I just purchased my first sailboat--a 18' Murray Wright Rampage. It's got quite a distinguished look, and I fell in love with it as soon as I saw it. Here's a few pictures because I can't help myself: Photo Album - Imgur
She's got a 30' mast, 600ib solid steel centerboard, very clean 4hp Johnson outboard, and is generally ship shape and ready to go. It's solid redwood and mahogany, no rot, and centerboard case and pivot are great. I guess Murray Wright was kind of an elite shipwright during his day? The Rampage is a smaller variant of the K-Boat design, and the only other one I've been able to locate is in a museum in New York. As a wooden boat, she'll need a lot more love and attention than a fiberglass but you have to suffer for fashion and I feel like its a cheap price to pay for a boat with a good history that's in such excellent condition after 50 years of sailing the great lakes.
There are a few cosmetic things, of course, that I'd like to take care of--namely scraping off every inch of that bright blue paint. Underneath is more redwood, so I'd like to leave that exposed. Any suggestions on what product to use to treat it? Something that has to be redone once a year is fine, but I'd prefer not to have to varnish it, or at the very least use a clear varnish if that's the best option. I want to have some contrast. The seating and floor planking I am replacing with cherry, again preferably left naked. As far as I know, cherry's a fine choice for an interior/trim wood? Rot resistant, fairly strong, and quite pretty. I have access to a virtually unlimited supply of free walnut and cherry, so I'd like to use one of those.
I'll be taking it out for the first time this weekend or next, but I had a few questions I wanted to run by some more experienced sailors before I jump in.
I have some experience sailing a 32' cruising yacht around the Chesapeake. A group of my college buddies owned her together and took her out for two weeks of salt water and sun every year. Some of my favorite memories still live in the bones of that old boat, even after we had to cannibalize her when it became clear that she was oilcanning and becoming a safety hazard. At least we salvaged the old Atomic 4 after she retired. Good memories, but the bay is just about as pleasant an environment as I've ever seen for inexperienced pilots like my little group. Lots of big water to maneuver, mild weather, and you're never more than an 8hr day from a port. So I've had several years of experience as a crewman on a larger boat. My father will be my crewman for the first voyage, and he has a lot of experience boating, but not sailing, and it's been a long time since it's been a regular part of his life (but I'll still probably let him call himself the captain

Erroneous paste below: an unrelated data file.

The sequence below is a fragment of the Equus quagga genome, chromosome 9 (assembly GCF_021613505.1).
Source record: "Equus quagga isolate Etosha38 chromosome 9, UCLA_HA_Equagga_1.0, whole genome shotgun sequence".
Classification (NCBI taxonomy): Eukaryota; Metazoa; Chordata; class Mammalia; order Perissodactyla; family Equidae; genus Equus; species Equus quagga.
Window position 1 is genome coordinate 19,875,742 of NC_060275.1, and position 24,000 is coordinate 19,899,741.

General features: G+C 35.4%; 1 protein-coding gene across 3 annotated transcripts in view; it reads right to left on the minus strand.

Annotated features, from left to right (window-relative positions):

Compared to my old boat, this Rampage is another story. It's small, it's fast, and now I live in MI so I will be on the Great Lakes with real weather and more water than I've been in before. And in the captain's seat for the first. It's been about three years since I was on the larger boat, so I must admit I'm a little intimidated. A smaller boat seems like it has less margin of error and requires a lot more attention and quick decision making than what I'm used to.
I was thinking of starting on Lake St. Clair. For those unfamiliar with the area, St. Clair is roughly 25 x 25 miles of water with conditions very similar to what is found on the larger lakes. I like the idea of having more water to flounder around in than taking it to a smaller lake and having to constantly change direction and take depth while I'm trying to refresh my knowledge of basic sailing techniques. Is this a sane train of thought?
Thanks for reading,